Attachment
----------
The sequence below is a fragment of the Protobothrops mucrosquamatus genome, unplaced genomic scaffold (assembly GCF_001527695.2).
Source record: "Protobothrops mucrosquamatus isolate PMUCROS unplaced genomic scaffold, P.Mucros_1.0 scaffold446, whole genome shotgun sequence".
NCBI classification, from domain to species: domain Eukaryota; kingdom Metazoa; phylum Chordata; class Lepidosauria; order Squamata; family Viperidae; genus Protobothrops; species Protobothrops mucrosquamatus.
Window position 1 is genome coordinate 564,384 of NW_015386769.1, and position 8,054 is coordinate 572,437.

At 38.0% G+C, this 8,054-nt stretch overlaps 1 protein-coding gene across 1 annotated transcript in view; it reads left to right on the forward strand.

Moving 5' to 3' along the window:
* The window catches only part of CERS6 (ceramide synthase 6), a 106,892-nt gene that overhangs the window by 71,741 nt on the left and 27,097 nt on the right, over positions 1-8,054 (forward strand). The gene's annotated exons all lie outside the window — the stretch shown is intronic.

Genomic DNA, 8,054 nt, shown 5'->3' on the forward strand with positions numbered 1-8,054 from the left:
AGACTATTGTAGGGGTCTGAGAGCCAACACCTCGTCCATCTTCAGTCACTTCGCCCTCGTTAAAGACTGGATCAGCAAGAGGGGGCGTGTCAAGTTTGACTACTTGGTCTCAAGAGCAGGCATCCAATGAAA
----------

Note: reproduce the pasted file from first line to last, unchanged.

The sequence below is a fragment of the Protobothrops mucrosquamatus genome, unplaced genomic scaffold (assembly GCF_001527695.2).
Source record: "Protobothrops mucrosquamatus isolate PMUCROS unplaced genomic scaffold, P.Mucros_1.0 scaffold446, whole genome shotgun sequence".
NCBI classification, from domain to species: domain Eukaryota; kingdom Metazoa; phylum Chordata; class Lepidosauria; order Squamata; family Viperidae; genus Protobothrops; species Protobothrops mucrosquamatus.
Window position 1 is genome coordinate 564,384 of NW_015386769.1, and position 8,054 is coordinate 572,437.

At 38.0% G+C, this 8,054-nt stretch overlaps 1 protein-coding gene across 1 annotated transcript in view; it reads left to right on the forward strand.

Moving 5' to 3' along the window:
* The window catches only part of CERS6 (ceramide synthase 6), a 106,892-nt gene that overhangs the window by 71,741 nt on the left and 27,097 nt on the right, over positions 1-8,054 (forward strand). The gene's annotated exons all lie outside the window — the stretch shown is intronic.

Genomic DNA, 8,054 nt, shown 5'->3' on the forward strand with positions numbered 1-8,054 from the left:
AGACTATTGTAGGGGTCTGAGAGCCAACACCTCGTCCATCTTCAGTCACTTCGCCCTCGTTAAAGACTGGATCAGCAAGAGGGGGCGTGTCAAGTTTGACTACTTGGTCTCAAGAGCAGGCATCCAATGAAA